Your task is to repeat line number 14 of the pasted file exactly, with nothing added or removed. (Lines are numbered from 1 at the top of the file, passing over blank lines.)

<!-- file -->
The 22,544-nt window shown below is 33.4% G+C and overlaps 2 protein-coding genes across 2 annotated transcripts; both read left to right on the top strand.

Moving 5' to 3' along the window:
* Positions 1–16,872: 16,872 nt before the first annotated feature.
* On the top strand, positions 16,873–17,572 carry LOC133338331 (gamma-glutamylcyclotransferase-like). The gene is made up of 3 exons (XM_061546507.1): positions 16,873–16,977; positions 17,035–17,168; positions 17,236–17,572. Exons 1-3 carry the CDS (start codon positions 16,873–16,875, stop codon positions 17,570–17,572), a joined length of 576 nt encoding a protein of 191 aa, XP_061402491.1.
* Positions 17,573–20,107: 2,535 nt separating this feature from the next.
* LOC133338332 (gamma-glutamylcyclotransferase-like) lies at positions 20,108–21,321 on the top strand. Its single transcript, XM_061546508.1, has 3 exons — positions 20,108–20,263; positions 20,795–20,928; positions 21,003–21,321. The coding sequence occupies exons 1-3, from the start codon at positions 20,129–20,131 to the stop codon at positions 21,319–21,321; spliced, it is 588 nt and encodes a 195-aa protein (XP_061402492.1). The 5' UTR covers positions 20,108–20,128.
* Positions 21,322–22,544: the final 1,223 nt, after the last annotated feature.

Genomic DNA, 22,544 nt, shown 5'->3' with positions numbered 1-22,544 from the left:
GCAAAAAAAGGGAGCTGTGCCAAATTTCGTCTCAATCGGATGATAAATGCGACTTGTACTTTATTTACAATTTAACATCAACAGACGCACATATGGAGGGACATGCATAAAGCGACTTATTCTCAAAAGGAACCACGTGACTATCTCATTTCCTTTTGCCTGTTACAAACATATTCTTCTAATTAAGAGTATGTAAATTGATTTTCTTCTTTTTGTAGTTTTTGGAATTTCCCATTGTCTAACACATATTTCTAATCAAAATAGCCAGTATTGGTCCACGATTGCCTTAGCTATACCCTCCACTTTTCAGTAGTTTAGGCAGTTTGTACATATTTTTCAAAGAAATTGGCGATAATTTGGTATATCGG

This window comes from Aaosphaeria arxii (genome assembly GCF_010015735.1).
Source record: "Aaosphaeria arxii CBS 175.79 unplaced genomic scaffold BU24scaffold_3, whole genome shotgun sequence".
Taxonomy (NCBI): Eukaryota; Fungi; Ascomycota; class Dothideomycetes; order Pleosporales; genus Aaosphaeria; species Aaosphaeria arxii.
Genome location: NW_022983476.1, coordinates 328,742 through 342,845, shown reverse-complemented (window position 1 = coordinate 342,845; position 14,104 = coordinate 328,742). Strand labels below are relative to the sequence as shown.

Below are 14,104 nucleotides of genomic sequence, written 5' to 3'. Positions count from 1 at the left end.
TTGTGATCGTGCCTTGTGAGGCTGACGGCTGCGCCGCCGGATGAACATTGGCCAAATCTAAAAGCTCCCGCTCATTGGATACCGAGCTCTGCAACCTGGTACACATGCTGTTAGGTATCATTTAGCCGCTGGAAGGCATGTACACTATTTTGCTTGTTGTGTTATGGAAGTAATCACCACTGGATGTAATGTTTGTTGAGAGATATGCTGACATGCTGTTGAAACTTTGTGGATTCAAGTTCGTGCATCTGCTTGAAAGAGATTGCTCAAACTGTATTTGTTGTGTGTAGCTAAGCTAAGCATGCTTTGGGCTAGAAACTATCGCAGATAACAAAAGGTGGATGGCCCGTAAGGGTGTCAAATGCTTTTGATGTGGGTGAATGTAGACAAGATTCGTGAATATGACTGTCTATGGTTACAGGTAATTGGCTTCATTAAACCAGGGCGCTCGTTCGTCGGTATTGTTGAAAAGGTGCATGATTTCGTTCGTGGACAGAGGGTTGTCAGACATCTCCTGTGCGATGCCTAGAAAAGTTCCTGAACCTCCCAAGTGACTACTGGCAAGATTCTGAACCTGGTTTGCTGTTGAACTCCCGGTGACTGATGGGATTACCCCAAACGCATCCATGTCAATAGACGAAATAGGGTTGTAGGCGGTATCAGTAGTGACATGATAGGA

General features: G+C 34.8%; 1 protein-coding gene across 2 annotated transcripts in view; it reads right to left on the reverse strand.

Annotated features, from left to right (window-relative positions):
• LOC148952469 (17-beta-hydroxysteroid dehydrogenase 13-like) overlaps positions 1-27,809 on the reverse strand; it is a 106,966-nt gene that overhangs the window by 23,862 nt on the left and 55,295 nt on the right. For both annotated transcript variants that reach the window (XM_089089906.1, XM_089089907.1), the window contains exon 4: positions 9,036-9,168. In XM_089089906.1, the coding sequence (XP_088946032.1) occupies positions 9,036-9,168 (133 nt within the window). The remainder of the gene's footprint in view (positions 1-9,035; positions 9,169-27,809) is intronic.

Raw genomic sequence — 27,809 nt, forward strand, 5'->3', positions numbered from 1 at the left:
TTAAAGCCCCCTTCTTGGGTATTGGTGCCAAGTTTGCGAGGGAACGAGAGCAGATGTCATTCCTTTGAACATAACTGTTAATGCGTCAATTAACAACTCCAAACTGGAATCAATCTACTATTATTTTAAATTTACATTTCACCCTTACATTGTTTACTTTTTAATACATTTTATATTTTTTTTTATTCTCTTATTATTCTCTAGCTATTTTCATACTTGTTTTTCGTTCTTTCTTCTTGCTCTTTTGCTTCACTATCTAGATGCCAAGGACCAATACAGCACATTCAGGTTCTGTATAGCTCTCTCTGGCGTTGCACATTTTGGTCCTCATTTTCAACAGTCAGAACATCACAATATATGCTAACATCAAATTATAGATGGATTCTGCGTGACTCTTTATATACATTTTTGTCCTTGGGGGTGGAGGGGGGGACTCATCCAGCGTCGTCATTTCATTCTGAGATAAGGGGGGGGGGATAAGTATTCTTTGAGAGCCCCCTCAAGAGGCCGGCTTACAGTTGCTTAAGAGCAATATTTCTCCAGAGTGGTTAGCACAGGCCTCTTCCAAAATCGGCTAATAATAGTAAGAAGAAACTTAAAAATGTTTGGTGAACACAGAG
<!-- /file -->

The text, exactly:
Below are 14,104 nucleotides of genomic sequence, written 5' to 3'. Positions count from 1 at the left end.